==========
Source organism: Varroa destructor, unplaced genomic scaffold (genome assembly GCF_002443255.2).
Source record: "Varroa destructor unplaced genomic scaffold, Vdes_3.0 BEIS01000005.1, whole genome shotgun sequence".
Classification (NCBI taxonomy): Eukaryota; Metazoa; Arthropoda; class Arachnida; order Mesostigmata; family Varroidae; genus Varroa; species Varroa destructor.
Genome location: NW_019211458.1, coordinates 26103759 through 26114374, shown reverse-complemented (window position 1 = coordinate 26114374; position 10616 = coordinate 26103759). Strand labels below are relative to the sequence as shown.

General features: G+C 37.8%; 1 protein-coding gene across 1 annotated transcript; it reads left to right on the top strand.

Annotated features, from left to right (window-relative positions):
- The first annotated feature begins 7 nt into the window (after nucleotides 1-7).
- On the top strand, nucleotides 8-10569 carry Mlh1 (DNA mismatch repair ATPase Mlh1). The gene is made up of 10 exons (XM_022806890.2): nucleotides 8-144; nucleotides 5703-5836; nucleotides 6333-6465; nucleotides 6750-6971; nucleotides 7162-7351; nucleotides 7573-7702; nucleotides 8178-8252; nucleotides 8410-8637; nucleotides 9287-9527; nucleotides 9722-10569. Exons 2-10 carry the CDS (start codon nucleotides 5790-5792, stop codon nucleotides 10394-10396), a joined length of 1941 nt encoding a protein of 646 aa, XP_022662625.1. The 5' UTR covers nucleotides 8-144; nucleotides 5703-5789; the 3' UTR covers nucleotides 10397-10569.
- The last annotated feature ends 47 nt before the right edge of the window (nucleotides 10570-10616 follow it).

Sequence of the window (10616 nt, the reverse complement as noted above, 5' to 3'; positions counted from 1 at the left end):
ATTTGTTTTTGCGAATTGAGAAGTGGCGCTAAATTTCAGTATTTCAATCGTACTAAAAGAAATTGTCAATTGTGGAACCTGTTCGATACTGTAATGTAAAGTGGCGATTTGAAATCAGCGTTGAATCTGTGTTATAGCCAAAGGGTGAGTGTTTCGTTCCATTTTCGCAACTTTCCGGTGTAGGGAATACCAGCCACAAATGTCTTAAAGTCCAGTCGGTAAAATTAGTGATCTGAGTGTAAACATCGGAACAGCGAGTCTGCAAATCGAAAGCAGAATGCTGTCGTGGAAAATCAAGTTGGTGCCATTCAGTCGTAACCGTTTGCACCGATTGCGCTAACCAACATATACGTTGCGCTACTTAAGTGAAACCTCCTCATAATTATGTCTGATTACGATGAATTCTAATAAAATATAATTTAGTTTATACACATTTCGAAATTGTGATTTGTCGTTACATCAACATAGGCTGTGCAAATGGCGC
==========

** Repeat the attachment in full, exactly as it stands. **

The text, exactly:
Source organism: Varroa destructor, unplaced genomic scaffold (genome assembly GCF_002443255.2).
Source record: "Varroa destructor unplaced genomic scaffold, Vdes_3.0 BEIS01000005.1, whole genome shotgun sequence".
Classification (NCBI taxonomy): Eukaryota; Metazoa; Arthropoda; class Arachnida; order Mesostigmata; family Varroidae; genus Varroa; species Varroa destructor.
Genome location: NW_019211458.1, coordinates 26103759 through 26114374, shown reverse-complemented (window position 1 = coordinate 26114374; position 10616 = coordinate 26103759). Strand labels below are relative to the sequence as shown.

General features: G+C 37.8%; 1 protein-coding gene across 1 annotated transcript; it reads left to right on the top strand.

Annotated features, from left to right (window-relative positions):
- The first annotated feature begins 7 nt into the window (after nucleotides 1-7).
- On the top strand, nucleotides 8-10569 carry Mlh1 (DNA mismatch repair ATPase Mlh1). The gene is made up of 10 exons (XM_022806890.2): nucleotides 8-144; nucleotides 5703-5836; nucleotides 6333-6465; nucleotides 6750-6971; nucleotides 7162-7351; nucleotides 7573-7702; nucleotides 8178-8252; nucleotides 8410-8637; nucleotides 9287-9527; nucleotides 9722-10569. Exons 2-10 carry the CDS (start codon nucleotides 5790-5792, stop codon nucleotides 10394-10396), a joined length of 1941 nt encoding a protein of 646 aa, XP_022662625.1. The 5' UTR covers nucleotides 8-144; nucleotides 5703-5789; the 3' UTR covers nucleotides 10397-10569.
- The last annotated feature ends 47 nt before the right edge of the window (nucleotides 10570-10616 follow it).

Sequence of the window (10616 nt, the reverse complement as noted above, 5' to 3'; positions counted from 1 at the left end):
ATTTGTTTTTGCGAATTGAGAAGTGGCGCTAAATTTCAGTATTTCAATCGTACTAAAAGAAATTGTCAATTGTGGAACCTGTTCGATACTGTAATGTAAAGTGGCGATTTGAAATCAGCGTTGAATCTGTGTTATAGCCAAAGGGTGAGTGTTTCGTTCCATTTTCGCAACTTTCCGGTGTAGGGAATACCAGCCACAAATGTCTTAAAGTCCAGTCGGTAAAATTAGTGATCTGAGTGTAAACATCGGAACAGCGAGTCTGCAAATCGAAAGCAGAATGCTGTCGTGGAAAATCAAGTTGGTGCCATTCAGTCGTAACCGTTTGCACCGATTGCGCTAACCAACATATACGTTGCGCTACTTAAGTGAAACCTCCTCATAATTATGTCTGATTACGATGAATTCTAATAAAATATAATTTAGTTTATACACATTTCGAAATTGTGATTTGTCGTTACATCAACATAGGCTGTGCAAATGGCGC